Under the Council of the Supreme Inquisition headed by Tomás de Torquemada, Courts of the Holy Office were instituted throughout the Spanish empire. Those who aspired to serve as officials of the Inquisition were required to submit genealogical proof of their blood purity.
Records of the Council and the Courts are housed in the Archivo Histórico Nacional in Madrid.
Locating Church Records
In Argentina, Catholic church records are kept in different levels the church. The highest level of government in the Catholic church is the archdiocese [arquidiócesis]. There are three divisions under the archdiocese: prefectures [prefecturas], diocese [diósesis], and apostolic vicarage [vicariatos apostólicos]. The parishes [parroquias] are under the jurisdiction of the diocese. The parishes have jurisdiction over both vice–parishes [vice–parroquias] and chapelries [capillas foraneas]. Parishes are local congregations that may include smaller villages within their boundaries. A large city may contain several parishes. All these jurisdictions have their own records.
In searching for your ancestors you must know the town where they lived. You must also determine the parish to which your ancestor belonged. If he or she came from a large city that has several parishes you will need to know in what section of the town he or she lived to determine to what parish he or she belonged.
However, in a large city such as Buenos Aires you may find that even if you know the home parish there were times that the family would go to the cathedral for the baptism of a child or to the parish where a relative belonged in the same city. If you do not find the complete family in the home parish, search the surrounding parishes of the city. If your family lived in a very small village or ranch that did not have an established parish you will need to check a map and determine which nearby town had a parish.
Parish boundary maps can be extremely helpful when determining what specific parish records to search. They can help you identify neighboring parishes if you need to search through the various parishes in a given region.
Church Record Inventories
An inventory is a listing of available church records and their location and what years they cover. Sometimes they include information on which parishes served which towns at different periods of time. Church record inventories are available for a few areas in Argentina. Inventories of church records are listed in the Family History Library Catalog under:
ARGENTINA - CHURCH RECORDS - INVENTORIES, REGISTERS, CATALOGS
ARGENTINA, PROVINCE - CHURCH RECORDS - INVENTORIES, REGISTERS, CATALOGS
Records at the Family History Library
The Family History Library has records from many parishes throughout Argentina to 1930, and in some parishes they go to a later date. The specific holdings of the Family History Library are listed in the Family History Library Catalog. You can determine whether the library has records for the locality your ancestor came from by checking the locality section of the Family History Library Catalog. However, if a record was destroyed, was never kept, has not been microfilmed, or is restricted from public access by the laws of the country, the Family History Library does not have a copy.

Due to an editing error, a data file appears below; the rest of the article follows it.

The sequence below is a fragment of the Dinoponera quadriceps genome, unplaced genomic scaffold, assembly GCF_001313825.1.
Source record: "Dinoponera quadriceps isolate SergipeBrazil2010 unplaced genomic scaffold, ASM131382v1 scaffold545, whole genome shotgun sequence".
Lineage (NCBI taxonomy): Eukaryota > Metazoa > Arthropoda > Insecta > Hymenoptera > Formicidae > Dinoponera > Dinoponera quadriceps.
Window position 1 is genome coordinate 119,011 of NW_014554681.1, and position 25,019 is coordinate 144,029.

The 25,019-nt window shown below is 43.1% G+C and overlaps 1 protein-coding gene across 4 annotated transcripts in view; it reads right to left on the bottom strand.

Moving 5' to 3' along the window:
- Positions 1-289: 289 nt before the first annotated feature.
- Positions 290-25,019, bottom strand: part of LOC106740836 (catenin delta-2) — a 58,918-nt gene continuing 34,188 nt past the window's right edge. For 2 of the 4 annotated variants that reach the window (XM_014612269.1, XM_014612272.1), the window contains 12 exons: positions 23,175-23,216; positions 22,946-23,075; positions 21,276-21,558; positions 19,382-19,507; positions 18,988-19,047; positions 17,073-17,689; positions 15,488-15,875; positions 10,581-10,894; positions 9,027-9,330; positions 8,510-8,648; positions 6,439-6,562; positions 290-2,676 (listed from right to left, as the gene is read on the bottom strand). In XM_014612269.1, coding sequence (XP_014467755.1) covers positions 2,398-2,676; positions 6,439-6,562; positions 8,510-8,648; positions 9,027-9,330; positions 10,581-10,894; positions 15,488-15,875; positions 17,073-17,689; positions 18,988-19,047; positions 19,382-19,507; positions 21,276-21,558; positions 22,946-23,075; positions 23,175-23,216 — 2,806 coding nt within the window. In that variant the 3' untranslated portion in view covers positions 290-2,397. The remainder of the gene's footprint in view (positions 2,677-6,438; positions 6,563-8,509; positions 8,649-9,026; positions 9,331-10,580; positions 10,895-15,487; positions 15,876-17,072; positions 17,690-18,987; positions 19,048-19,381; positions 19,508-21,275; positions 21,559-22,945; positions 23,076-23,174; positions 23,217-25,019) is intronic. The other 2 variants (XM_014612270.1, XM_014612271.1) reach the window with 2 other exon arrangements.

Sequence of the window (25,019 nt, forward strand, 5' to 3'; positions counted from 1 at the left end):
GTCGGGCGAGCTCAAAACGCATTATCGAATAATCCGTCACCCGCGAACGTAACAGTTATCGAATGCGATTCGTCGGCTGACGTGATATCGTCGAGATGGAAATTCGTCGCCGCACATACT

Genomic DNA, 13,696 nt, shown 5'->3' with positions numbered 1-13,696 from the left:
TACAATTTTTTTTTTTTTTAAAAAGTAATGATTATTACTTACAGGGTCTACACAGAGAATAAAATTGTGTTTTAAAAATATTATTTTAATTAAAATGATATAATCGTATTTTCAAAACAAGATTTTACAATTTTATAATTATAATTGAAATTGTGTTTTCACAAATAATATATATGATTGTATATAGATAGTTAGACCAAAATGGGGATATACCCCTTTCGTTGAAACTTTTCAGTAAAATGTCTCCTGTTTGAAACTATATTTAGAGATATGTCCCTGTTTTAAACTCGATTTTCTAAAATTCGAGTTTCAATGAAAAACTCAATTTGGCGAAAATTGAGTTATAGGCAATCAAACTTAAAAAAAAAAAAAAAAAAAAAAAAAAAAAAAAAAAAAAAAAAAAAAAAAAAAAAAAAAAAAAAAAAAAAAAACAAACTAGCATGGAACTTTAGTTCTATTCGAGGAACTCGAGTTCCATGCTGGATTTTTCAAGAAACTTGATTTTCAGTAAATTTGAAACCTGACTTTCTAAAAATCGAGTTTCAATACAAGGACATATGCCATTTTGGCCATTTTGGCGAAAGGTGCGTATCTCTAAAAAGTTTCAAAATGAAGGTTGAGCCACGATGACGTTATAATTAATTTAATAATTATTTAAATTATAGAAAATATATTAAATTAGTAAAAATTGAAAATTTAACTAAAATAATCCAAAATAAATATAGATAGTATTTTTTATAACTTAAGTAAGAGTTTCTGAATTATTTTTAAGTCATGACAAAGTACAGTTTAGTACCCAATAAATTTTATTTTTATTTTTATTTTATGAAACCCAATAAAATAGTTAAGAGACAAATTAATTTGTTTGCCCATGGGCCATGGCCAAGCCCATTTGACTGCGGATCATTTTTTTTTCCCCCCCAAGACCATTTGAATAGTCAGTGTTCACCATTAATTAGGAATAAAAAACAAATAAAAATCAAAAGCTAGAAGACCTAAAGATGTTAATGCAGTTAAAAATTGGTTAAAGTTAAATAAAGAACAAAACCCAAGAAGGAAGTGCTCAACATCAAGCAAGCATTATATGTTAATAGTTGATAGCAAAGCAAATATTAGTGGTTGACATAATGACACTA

In the Family History Library Catalog, look under the name of the town where the parish was, not necessarily the town where your ancestor lived. Look in the Family History Library Catalog under:
ARGENTINA - CHURCH RECORDS
ARGENTINA, [PROVINCE] - CHURCH RECORDS
ARGENTINA, [PROVINCE], [TOWN] - CHURCH RECORDS
New records are continually added to Family History Library collection from numerous sources. Don't give up if records are not available yet. Check the Family History Library Catalog again every two or three years for the records you need. Records not at the Family History Library Baptism, marriage, and burial records may be found by contacting or visiting local parishes. Argentina has no single repository of church records. Write your request in Spanish whenever possible.
Information about how to write for genealogical information to local parishes in Argentina is given in the Genealogical Letter Writing Guide: Spanish (Number 02362–45000). When requesting information, send the following:
- Full name and the sex of the person sought.
- Names of the parents, if known.
- Approximate date and place of the event.
- Your relationship to the person.
- Reason for the request (family history, medical, etc.).
- Request for a photocopy of the complete original record.
Check or money order for the search fee, usually $10.00.
If your request is unsuccessful, search for duplicate records that may have been filed in other archives, or in civil registration offices.
Effective use of church records includes the following strategies.
- Search for the relative or ancestor you selected. When you find his birth record, search for the births of his brothers and sisters.
- Then, search for the marriage of his parents. The marriage record will often help you find the birth records of the parents.
- You can estimate the ages of the parents and search for their birth records.
- Then repeat the process for both the father and the mother.
- If earlier generations are not in the record, search neighboring parishes.
- Search the death registers for all family members.